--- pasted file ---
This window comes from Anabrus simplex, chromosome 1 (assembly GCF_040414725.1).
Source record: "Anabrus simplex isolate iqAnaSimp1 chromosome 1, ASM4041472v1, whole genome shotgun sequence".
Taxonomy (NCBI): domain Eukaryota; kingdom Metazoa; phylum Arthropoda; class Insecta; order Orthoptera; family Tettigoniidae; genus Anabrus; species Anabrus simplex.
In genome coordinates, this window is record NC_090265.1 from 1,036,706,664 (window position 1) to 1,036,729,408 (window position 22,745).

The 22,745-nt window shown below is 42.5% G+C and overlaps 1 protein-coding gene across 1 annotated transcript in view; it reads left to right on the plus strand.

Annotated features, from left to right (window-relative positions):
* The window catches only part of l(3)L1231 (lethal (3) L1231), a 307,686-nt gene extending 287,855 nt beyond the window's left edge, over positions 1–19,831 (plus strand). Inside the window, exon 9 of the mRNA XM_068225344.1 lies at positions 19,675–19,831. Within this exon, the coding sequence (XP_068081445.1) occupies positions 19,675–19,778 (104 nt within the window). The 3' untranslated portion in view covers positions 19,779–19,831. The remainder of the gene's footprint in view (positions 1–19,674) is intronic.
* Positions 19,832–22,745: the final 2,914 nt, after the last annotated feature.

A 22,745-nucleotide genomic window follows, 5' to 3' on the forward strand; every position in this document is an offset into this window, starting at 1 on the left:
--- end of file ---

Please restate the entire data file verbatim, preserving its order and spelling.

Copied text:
This window comes from Anabrus simplex, chromosome 1 (assembly GCF_040414725.1).
Source record: "Anabrus simplex isolate iqAnaSimp1 chromosome 1, ASM4041472v1, whole genome shotgun sequence".
Taxonomy (NCBI): domain Eukaryota; kingdom Metazoa; phylum Arthropoda; class Insecta; order Orthoptera; family Tettigoniidae; genus Anabrus; species Anabrus simplex.
In genome coordinates, this window is record NC_090265.1 from 1,036,706,664 (window position 1) to 1,036,729,408 (window position 22,745).

The 22,745-nt window shown below is 42.5% G+C and overlaps 1 protein-coding gene across 1 annotated transcript in view; it reads left to right on the plus strand.

Annotated features, from left to right (window-relative positions):
* The window catches only part of l(3)L1231 (lethal (3) L1231), a 307,686-nt gene extending 287,855 nt beyond the window's left edge, over positions 1–19,831 (plus strand). Inside the window, exon 9 of the mRNA XM_068225344.1 lies at positions 19,675–19,831. Within this exon, the coding sequence (XP_068081445.1) occupies positions 19,675–19,778 (104 nt within the window). The 3' untranslated portion in view covers positions 19,779–19,831. The remainder of the gene's footprint in view (positions 1–19,674) is intronic.
* Positions 19,832–22,745: the final 2,914 nt, after the last annotated feature.

A 22,745-nucleotide genomic window follows, 5' to 3' on the forward strand; every position in this document is an offset into this window, starting at 1 on the left: